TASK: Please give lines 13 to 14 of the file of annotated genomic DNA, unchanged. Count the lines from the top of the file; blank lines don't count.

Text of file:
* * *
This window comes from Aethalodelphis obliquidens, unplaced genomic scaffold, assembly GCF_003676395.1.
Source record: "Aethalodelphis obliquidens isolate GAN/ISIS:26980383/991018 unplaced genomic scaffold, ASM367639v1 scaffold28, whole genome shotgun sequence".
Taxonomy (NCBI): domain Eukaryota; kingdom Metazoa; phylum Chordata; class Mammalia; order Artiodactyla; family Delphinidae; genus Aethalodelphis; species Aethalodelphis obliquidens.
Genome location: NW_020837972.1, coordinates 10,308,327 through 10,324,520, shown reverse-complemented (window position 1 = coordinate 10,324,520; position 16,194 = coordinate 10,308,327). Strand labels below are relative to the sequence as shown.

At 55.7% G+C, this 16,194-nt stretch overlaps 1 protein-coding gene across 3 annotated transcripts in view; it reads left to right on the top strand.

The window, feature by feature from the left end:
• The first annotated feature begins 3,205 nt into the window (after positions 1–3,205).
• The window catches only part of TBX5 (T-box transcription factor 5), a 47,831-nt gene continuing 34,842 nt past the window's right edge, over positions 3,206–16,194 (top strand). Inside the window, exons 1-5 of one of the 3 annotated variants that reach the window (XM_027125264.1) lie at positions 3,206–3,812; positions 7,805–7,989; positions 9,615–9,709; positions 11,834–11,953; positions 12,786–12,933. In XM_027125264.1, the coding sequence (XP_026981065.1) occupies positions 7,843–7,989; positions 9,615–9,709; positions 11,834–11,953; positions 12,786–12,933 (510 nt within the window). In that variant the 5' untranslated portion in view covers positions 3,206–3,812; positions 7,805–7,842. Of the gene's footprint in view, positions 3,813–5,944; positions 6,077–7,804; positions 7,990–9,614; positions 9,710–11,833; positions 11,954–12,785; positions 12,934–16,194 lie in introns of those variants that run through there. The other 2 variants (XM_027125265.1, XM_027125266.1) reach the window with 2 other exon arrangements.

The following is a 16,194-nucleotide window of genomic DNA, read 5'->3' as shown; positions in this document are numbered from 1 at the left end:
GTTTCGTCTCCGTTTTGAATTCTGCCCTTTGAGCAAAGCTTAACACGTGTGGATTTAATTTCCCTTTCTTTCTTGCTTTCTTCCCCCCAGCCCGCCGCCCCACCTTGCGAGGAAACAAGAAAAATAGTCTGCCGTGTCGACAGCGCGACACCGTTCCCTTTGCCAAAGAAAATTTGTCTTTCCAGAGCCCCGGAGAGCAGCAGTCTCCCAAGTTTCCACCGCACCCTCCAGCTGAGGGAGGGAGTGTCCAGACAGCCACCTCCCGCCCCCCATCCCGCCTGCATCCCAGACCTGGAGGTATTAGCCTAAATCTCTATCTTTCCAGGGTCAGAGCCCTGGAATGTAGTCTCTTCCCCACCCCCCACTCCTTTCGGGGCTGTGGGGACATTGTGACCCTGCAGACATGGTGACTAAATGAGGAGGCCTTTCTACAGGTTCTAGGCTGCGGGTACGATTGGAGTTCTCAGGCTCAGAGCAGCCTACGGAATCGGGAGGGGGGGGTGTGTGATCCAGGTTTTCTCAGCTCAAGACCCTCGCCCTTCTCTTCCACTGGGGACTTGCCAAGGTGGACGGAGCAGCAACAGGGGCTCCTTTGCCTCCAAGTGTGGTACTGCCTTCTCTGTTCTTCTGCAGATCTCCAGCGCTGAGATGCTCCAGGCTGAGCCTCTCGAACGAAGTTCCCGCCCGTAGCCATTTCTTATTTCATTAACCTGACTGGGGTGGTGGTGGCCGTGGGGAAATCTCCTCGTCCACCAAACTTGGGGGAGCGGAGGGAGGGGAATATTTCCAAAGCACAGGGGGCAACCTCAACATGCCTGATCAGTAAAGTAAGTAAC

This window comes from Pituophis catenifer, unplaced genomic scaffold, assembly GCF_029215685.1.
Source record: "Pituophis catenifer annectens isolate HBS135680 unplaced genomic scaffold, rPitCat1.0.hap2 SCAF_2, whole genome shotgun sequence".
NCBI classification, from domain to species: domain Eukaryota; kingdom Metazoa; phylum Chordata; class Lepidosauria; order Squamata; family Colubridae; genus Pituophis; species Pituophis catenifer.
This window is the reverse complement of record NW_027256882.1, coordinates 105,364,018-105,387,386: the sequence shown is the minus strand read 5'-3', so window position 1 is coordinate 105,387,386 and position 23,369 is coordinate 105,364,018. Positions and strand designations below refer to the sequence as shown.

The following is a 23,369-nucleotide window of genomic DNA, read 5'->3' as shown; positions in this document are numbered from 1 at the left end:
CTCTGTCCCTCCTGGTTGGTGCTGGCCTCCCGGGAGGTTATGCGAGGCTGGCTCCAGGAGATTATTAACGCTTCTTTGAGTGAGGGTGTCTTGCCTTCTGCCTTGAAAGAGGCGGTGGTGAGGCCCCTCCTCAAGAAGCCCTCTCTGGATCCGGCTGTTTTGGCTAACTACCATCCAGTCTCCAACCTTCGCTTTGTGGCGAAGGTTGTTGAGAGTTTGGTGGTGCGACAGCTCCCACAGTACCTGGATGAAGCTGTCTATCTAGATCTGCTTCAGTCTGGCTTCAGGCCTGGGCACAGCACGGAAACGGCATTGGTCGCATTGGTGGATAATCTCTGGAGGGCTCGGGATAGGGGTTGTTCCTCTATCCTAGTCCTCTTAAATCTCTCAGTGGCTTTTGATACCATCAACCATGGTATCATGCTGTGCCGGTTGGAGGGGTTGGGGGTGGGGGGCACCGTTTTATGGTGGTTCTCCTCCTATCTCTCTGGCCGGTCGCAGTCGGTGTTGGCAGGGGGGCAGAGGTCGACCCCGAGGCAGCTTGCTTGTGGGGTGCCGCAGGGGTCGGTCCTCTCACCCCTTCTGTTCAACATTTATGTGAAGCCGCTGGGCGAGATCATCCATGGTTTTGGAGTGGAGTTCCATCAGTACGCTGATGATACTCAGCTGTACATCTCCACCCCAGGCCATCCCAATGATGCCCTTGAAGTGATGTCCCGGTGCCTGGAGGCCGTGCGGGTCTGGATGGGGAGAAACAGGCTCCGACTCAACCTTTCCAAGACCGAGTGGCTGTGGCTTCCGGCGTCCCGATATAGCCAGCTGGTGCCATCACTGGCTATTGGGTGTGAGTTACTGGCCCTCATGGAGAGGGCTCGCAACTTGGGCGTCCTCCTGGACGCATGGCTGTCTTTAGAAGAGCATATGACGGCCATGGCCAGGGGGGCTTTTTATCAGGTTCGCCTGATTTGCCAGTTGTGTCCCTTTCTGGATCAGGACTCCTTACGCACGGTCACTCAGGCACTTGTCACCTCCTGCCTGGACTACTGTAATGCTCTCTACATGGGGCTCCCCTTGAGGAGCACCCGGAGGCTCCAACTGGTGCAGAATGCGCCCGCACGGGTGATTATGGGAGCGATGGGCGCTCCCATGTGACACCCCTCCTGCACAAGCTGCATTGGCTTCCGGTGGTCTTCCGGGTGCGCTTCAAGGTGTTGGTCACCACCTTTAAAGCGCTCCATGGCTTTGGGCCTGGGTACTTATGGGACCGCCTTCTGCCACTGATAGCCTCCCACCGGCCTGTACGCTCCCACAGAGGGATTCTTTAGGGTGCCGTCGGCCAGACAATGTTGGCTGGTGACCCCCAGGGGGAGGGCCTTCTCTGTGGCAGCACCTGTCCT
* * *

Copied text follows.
NCBI classification, from domain to species: domain Eukaryota; kingdom Metazoa; phylum Chordata; class Lepidosauria; order Squamata; family Colubridae; genus Pituophis; species Pituophis catenifer.
This window is the reverse complement of record NW_027256882.1, coordinates 105,364,018-105,387,386: the sequence shown is the minus strand read 5'-3', so window position 1 is coordinate 105,387,386 and position 23,369 is coordinate 105,364,018. Positions and strand designations below refer to the sequence as shown.